The death of the party patriarch has the potential of bringing the family together for some time, feels academic Badri Narayan. However, the Lok Sabha by-poll for the Mainpuri seat, which has been rendered vacant by Mulayam Singh Yadav’s demise, will show whether this indeed happens.
It remains to be seen how the death of Mulayam Singh Yadav impacts the Samajwadi Party. The party has faced a series of challenges in recent years. One, it has failed to expand beyond its core Yadav-Muslim vote base. Two, the Yadav family has itself been a divided lot, with the relations between Akhilesh Yadav and his uncle Shivpal Singh Yadav having turned sour quite some time back, and with Mulayam’s younger daughter-in-law Aparna Yadav joining the BJP early in 2022.
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Shivpal did say after the death of his elder brother that he would want to follow Netaji’s example and take everyone along. He added that he saw a glimpse of his late elder brother in Akhilesh. However, will Akhilesh be able to hold command the way Mulayam Singh did – particularly when it comes to Shivpal or Azam Khan – or will the elders try to throw their weight around inside the party? We don’t know yet. It isn’t even known whether Shivpal will continue heading his Pragatisheel Samajwadi Party (Lohia) or think of merging it with SP.
The death of the party patriarch has the potential of bringing the family together for some time, feels academic Badri Narayan. However, the Lok Sabha by-poll for the Mainpuri seat, which has been rendered vacant by Mulayam Singh Yadav’s demise, will show whether this indeed happens. The candidature for the seat and who supports the candidate will show whether the family is united or divided.
The challenge is that both Lok Sabha and Vidhan Sabha polls are far away and there is unlikely to be any sympathy wave for Akhilesh Yadav by that time. And if the party fails to show a united face, the absence of the patriarch may actually end up damaging the party.
As of now, Shivpal Singh Yadav, who had contested the UP polls on an SP ticket, has his own party, the Pragitisheel Samajwadi Party (Lohia), and SP’s Muslim face Azam Khan also does not seem to be on great terms with Akhilesh Yadav. After taking oath after the 2022 UP assembly polls, Khan had skipped an SP MLAs’ meet late in May, soon after being released on bail. The party said he had done so due to ill health. However, there has been buzz of a perception among Azam Khan supporters that Akhilesh did not do enough when ‘false cases’ were slapped on Khan. Akhilesh on his part has met Khan in Delhi and also led a march to the UP governor’s house to complain about ‘false cases’ being slapped on Khan.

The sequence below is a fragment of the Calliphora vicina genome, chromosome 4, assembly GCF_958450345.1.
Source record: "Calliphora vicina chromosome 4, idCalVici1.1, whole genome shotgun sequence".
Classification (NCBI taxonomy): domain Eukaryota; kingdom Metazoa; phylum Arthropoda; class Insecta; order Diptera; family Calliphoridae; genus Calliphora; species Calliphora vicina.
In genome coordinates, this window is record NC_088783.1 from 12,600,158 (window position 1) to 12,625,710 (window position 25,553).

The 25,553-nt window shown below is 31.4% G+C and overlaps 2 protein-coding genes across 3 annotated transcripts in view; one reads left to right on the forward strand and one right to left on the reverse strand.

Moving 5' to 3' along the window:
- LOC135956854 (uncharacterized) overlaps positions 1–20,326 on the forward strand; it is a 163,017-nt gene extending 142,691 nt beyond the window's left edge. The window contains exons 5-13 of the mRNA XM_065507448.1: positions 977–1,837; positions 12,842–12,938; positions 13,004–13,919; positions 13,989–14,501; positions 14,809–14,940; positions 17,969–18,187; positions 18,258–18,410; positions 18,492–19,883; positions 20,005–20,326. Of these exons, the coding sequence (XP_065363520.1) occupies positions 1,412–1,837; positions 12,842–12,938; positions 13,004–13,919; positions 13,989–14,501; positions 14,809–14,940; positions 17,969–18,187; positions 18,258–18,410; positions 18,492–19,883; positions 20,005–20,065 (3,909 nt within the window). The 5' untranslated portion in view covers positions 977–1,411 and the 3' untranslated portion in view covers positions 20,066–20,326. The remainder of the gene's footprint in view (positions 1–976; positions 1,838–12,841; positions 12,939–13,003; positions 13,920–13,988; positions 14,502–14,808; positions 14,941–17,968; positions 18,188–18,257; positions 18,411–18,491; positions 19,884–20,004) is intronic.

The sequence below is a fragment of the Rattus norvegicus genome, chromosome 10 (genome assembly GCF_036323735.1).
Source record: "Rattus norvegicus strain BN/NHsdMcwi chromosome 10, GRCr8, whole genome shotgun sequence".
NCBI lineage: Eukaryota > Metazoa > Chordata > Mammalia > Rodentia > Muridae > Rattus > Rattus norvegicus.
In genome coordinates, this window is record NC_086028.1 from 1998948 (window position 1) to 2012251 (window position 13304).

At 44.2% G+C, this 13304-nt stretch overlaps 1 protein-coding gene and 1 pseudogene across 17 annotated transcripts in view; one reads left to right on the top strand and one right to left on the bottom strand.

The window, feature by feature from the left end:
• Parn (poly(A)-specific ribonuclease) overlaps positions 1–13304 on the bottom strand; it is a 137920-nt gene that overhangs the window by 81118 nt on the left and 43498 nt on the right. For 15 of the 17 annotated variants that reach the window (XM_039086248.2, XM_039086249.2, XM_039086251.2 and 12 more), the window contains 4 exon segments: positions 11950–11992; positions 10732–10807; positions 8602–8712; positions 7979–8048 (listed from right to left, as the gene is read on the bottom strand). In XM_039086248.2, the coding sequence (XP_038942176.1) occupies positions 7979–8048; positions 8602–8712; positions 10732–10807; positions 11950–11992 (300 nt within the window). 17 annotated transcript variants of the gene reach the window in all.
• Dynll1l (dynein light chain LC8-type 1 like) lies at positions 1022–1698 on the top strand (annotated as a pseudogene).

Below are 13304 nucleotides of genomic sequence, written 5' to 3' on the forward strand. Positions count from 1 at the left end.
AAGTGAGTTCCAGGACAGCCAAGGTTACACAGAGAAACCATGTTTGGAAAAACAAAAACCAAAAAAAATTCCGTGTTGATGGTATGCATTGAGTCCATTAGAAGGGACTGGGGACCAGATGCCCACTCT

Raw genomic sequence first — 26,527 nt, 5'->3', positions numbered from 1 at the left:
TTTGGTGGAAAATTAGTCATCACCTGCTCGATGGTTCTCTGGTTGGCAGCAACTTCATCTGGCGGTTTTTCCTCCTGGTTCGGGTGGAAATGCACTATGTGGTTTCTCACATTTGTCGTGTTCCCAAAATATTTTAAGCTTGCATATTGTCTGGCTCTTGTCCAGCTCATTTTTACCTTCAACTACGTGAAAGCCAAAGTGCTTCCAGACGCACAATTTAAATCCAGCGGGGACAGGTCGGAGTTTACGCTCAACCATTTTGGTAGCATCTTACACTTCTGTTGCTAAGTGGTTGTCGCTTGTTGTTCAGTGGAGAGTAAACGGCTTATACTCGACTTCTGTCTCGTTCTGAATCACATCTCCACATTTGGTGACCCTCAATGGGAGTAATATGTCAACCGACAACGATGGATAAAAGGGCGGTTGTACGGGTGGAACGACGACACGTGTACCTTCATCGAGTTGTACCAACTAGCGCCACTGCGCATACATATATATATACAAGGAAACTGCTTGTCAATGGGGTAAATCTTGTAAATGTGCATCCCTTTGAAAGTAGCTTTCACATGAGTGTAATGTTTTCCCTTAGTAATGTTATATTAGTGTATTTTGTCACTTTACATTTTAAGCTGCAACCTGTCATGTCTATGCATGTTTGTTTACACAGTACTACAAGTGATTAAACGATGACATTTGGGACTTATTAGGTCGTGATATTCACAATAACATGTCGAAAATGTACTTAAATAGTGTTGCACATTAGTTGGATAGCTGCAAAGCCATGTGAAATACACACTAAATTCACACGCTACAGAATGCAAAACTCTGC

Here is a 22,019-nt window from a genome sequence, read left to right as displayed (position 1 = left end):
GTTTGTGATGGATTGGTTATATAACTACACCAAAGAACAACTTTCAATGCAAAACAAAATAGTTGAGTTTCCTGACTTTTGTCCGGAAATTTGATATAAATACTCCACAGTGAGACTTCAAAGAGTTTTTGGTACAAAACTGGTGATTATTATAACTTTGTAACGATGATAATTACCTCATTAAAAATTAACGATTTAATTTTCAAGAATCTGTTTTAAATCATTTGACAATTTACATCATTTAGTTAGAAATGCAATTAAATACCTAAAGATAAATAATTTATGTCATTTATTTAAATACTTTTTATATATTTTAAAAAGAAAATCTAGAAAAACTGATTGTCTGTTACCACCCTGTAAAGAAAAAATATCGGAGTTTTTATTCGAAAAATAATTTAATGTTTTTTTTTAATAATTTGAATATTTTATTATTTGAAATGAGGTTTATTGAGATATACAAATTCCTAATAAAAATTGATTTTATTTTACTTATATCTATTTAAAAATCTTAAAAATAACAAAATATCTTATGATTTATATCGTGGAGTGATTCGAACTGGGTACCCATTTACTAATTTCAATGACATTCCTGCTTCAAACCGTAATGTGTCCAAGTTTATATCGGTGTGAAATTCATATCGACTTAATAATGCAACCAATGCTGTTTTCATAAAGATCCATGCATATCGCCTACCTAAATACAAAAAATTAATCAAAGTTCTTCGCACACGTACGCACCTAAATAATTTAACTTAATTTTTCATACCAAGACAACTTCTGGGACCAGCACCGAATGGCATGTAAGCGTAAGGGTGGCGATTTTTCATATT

Needless to say, inner challenges will require Akhilesh Yadav to put the house in order. However, he will be all by himself now, as the astute political sense of his father is no longer there to guide him.
The challenge before Akhilesh becomes all the more daunting, as the BJP has already won two consecutive victories in the state, and has carved out a powerful electoral combination constituting the non-Yadav OBCs, the upper castes and increasing sections of Dalits. A third consecutive defeat may make the Yadavs and the Muslims also start splintering. If SP cannot defeat the BJP, UP Muslims may try the Congress, which still has some national presence in terms of vote percentage, or the AIMIM of Asaduddin Owaisi, which has been eyeing Muslim votes in one state after another.
The one way for Akhilesh to claw back is to dent the non-Yadav OBC votes of the BJP in UP. These votes choosing the BJP over SP, which sees itself as a Mandal party, is part of a legacy of Yadav-centrism in the SP, for which the late Mulayam Singh Yadav was responsible. Akhilesh tried alliances with small parties representing these groups in the last assembly polls, but was unsuccessful in breaching this captive vote bank of the BJP. Here, the SP faces a dilemma. If it shifts more towards smaller OBC castes, the Yadav base, which has been a direct beneficiary of the party’s stints in power, may get alienated. If it continues to be associated as a party of Yadavs, the smaller OBC castes will stick with the BJP.
Apart from Muslim security concerns and Yadav desire for direct benefit, the party benefits from no emotive idea, unlike the BJP, which has Hindutva. The SP does not any longer hold a monopoly over the backward caste sentiment, for the BJP is riding that sentiment too, with the sole exception of Yadavs, who are still largely with the SP. For, the Prime Minister is an OBC, the Vice-President is an OBC and a deputy chief minister of UP is from a most backward caste.
Whether Akhilesh can revive his party or presides over its gradual decline will be another test for family-based politics as a model. Apart from Naveen Patnaik and MK Stalin, most politicians from political families that dominate their parties have been unable to exercise the influence their fathers did. For, the very logic of family-centric politics seriously narrows down the talent pool from which a party draws its leadership. The future prospects of the party are then just as good as the abilities of the scion of the ruling family to retain support.
Vikas Pathak is a columnist and media educator. The views expressed are personal
(Edited by : Anshul)